Its important to remember that the credit card companies arent offering you a card because they kindly want to help you re-establish your credit. Theyre making the offer because they plan to make a big profit from you. And the bad credit card system is set up for them to make money whether you pay the bill on time or not.
A not good option: the unsecured credit offers in the mail
A better alternative: secured credit card
Should I get a new credit card at all?
Once your bankruptcy is finalized you can get a credit card. Just make sure that the card meets your needs and will help you rebuild your credit rating under reasonable terms.
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Restrictions On Obtaining Credit During Bankruptcy
Obtaining credit during bankruptcy can be challenging. If you file for a Chapter 7 bankruptcy, you can apply for credit as soon as the debt is discharged. With Chapter 13 bankruptcy, you will need to receive prior approval from the court or Chapter 13 trustee. Additionally, your plan payment must be current at the time of the request.
If you would like to get new credit during your Chapter 7 or 13 bankruptcy case, you should consult an experienced Cleveland bankruptcy attorney at Luftman, Heck & Associates. We will explain your situation to you and help you understand obtaining credit during bankruptcy.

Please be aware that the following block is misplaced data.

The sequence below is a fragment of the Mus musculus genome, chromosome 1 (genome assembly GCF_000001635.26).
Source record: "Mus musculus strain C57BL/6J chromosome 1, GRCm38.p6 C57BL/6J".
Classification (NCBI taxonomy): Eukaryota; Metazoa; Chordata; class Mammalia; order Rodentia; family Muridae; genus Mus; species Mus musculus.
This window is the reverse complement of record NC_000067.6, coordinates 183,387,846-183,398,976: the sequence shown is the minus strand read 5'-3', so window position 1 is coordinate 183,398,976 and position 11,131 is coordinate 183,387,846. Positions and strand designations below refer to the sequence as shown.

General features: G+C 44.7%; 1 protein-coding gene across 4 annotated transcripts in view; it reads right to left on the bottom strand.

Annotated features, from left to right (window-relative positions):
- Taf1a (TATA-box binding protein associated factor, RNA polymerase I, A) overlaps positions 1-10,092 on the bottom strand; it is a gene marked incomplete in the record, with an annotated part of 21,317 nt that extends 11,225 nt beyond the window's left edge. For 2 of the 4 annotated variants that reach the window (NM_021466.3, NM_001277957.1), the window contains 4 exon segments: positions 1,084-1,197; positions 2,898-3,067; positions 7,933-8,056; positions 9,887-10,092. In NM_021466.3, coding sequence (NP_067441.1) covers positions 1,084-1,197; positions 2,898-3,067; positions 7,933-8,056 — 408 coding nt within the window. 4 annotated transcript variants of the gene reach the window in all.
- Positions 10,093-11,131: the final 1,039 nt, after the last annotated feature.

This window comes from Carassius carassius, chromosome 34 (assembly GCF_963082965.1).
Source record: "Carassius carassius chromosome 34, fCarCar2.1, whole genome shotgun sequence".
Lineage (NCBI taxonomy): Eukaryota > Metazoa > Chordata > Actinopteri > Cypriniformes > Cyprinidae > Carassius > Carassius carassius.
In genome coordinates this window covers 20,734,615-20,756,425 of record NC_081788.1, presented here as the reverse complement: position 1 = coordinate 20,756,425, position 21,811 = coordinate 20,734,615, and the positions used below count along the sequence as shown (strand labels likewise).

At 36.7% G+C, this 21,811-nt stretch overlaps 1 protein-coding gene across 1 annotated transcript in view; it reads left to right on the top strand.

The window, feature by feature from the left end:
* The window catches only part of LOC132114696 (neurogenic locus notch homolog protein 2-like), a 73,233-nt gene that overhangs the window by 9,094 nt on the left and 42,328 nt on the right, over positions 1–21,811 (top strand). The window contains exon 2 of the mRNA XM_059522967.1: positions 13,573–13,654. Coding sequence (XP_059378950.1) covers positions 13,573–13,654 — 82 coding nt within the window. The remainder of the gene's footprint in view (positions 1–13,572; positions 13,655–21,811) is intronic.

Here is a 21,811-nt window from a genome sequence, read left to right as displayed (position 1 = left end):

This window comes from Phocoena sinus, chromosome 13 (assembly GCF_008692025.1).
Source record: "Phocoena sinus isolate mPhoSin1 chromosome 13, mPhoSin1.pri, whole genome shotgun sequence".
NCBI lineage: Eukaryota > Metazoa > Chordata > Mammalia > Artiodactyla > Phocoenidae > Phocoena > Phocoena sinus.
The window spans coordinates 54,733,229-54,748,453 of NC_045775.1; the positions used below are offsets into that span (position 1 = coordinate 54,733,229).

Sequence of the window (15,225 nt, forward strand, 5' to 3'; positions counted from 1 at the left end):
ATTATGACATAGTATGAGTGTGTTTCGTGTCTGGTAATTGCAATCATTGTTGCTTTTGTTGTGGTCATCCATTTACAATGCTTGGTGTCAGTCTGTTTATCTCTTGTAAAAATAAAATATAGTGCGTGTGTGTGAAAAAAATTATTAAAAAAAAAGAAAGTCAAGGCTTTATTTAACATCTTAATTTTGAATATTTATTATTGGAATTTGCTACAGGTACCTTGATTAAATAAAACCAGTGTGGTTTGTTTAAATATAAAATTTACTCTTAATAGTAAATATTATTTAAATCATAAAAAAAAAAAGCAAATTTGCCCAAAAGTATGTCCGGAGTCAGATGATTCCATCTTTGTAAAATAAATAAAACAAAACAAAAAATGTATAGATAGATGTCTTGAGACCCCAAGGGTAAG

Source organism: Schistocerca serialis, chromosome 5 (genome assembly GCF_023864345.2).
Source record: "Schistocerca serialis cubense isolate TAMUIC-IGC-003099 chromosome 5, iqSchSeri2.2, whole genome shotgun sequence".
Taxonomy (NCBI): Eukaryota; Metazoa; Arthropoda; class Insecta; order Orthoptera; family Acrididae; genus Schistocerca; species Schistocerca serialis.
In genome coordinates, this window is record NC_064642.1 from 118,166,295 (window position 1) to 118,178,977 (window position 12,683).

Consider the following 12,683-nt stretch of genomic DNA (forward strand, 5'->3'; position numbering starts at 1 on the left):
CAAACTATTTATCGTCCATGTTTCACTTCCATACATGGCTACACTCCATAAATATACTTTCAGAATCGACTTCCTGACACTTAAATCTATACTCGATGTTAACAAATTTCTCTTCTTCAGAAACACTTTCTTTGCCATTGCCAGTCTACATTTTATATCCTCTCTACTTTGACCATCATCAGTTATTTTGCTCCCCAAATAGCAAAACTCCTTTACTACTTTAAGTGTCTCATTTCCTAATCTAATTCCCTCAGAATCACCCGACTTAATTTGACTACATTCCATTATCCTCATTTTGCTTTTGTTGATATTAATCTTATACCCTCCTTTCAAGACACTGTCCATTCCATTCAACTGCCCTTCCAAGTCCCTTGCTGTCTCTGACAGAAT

Call us today at for a free consultation.
Using A Secured Credit Card To Rebuild Your Credit After A Bankruptcy Discharge
Bankruptcy will help wipe out your debt and get your life back on track financially. However, after you have eliminated your debt, you will need to take steps to rebuild your credit. Filing for bankruptcy will temporarily hurt your credit score and having good credit is important. Without it, itâll be very difficult to buy a new car or home. Even most car rental companies perform a credit check before they will approve your request for a rental car.
Bad credit may even prevent you from being approved to rent an apartment. To determine your creditworthiness, lenders consider your credit score record. After filing for bankruptcy, your credit score will drop, but by the time you filed for bankruptcy, chances are that you had already fallen behind on your payments and your credit score was already negatively impacted. As a result, filing for bankruptcy isnât the end, itâs a new beginning. After receiving your discharge, you can take immediate steps to build credit. People sometimes think itâs impossible to get approved for new loans after filing for bankruptcy, but thatâs not true, it just takes some time and effort.